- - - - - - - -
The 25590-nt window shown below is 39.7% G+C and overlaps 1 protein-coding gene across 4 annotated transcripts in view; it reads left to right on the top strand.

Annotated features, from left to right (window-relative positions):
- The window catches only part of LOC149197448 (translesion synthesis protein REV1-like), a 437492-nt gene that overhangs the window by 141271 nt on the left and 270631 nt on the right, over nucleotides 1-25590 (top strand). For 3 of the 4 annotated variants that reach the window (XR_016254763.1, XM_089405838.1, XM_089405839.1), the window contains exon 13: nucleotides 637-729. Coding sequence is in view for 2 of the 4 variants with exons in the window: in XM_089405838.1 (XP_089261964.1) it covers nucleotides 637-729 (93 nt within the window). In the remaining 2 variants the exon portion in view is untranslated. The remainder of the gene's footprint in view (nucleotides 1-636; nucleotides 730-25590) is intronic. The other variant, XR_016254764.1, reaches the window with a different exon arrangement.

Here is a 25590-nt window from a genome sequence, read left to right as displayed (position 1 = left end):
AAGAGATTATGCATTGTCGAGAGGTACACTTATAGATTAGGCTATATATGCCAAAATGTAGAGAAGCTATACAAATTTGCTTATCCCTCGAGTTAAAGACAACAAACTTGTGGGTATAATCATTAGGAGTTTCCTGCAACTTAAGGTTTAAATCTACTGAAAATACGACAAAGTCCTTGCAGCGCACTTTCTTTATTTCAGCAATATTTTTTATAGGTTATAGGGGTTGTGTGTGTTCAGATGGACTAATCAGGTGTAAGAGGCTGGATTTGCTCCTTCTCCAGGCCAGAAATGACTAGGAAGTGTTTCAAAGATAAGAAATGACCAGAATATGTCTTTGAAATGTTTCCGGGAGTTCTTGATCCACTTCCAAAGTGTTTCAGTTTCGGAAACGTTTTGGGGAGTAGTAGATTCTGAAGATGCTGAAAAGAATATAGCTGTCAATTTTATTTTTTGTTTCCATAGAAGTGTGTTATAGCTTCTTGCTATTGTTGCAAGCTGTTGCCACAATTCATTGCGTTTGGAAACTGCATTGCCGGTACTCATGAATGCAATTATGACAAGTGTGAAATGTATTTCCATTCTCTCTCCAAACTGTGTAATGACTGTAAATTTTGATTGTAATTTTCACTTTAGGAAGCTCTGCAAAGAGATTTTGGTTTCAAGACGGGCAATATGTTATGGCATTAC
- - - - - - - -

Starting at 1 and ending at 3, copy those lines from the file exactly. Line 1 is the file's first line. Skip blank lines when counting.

The 25590-nt window shown below is 39.7% G+C and overlaps 1 protein-coding gene across 4 annotated transcripts in view; it reads left to right on the top strand.

Annotated features, from left to right (window-relative positions):
- The window catches only part of LOC149197448 (translesion synthesis protein REV1-like), a 437492-nt gene that overhangs the window by 141271 nt on the left and 270631 nt on the right, over nucleotides 1-25590 (top strand). For 3 of the 4 annotated variants that reach the window (XR_016254763.1, XM_089405838.1, XM_089405839.1), the window contains exon 13: nucleotides 637-729. Coding sequence is in view for 2 of the 4 variants with exons in the window: in XM_089405838.1 (XP_089261964.1) it covers nucleotides 637-729 (93 nt within the window). In the remaining 2 variants the exon portion in view is untranslated. The remainder of the gene's footprint in view (nucleotides 1-636; nucleotides 730-25590) is intronic. The other variant, XR_016254764.1, reaches the window with a different exon arrangement.